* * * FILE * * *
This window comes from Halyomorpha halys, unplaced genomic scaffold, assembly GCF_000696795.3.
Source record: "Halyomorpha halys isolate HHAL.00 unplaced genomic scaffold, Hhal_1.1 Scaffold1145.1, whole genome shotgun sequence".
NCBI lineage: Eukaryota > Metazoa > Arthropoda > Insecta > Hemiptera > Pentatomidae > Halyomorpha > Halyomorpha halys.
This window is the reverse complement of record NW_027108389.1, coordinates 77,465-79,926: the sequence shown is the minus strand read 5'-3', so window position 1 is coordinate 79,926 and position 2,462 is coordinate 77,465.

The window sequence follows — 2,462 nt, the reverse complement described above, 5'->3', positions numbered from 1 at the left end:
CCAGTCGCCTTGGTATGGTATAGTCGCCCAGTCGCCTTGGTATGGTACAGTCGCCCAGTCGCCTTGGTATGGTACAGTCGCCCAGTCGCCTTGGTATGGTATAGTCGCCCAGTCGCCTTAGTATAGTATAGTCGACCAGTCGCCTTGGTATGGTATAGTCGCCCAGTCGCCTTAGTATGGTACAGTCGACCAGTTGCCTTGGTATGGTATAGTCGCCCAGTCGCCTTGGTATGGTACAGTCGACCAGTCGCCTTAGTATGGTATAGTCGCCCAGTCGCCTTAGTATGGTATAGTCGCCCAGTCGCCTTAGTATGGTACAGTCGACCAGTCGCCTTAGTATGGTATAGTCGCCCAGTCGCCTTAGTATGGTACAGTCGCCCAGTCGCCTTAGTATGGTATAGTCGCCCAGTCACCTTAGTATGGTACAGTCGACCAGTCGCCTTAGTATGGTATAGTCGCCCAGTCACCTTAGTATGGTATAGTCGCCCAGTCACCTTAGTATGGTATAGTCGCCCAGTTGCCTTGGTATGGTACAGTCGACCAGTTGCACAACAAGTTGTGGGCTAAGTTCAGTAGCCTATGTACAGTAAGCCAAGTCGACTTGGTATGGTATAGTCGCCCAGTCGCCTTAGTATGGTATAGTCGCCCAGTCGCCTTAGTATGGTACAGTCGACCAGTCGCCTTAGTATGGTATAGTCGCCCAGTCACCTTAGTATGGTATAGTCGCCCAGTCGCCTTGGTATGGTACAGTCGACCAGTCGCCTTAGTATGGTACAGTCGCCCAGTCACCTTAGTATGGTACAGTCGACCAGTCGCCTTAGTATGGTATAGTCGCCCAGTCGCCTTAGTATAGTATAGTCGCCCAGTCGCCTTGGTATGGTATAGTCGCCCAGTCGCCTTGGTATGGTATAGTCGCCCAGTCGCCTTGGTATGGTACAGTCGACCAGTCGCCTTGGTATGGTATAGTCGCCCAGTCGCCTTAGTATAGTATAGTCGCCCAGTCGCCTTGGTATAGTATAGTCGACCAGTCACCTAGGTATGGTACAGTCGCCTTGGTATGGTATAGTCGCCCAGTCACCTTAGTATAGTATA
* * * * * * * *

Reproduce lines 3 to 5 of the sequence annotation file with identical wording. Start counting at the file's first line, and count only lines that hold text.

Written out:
NCBI lineage: Eukaryota > Metazoa > Arthropoda > Insecta > Hemiptera > Pentatomidae > Halyomorpha > Halyomorpha halys.
This window is the reverse complement of record NW_027108389.1, coordinates 77,465-79,926: the sequence shown is the minus strand read 5'-3', so window position 1 is coordinate 79,926 and position 2,462 is coordinate 77,465.

The window sequence follows — 2,462 nt, the reverse complement described above, 5'->3', positions numbered from 1 at the left end: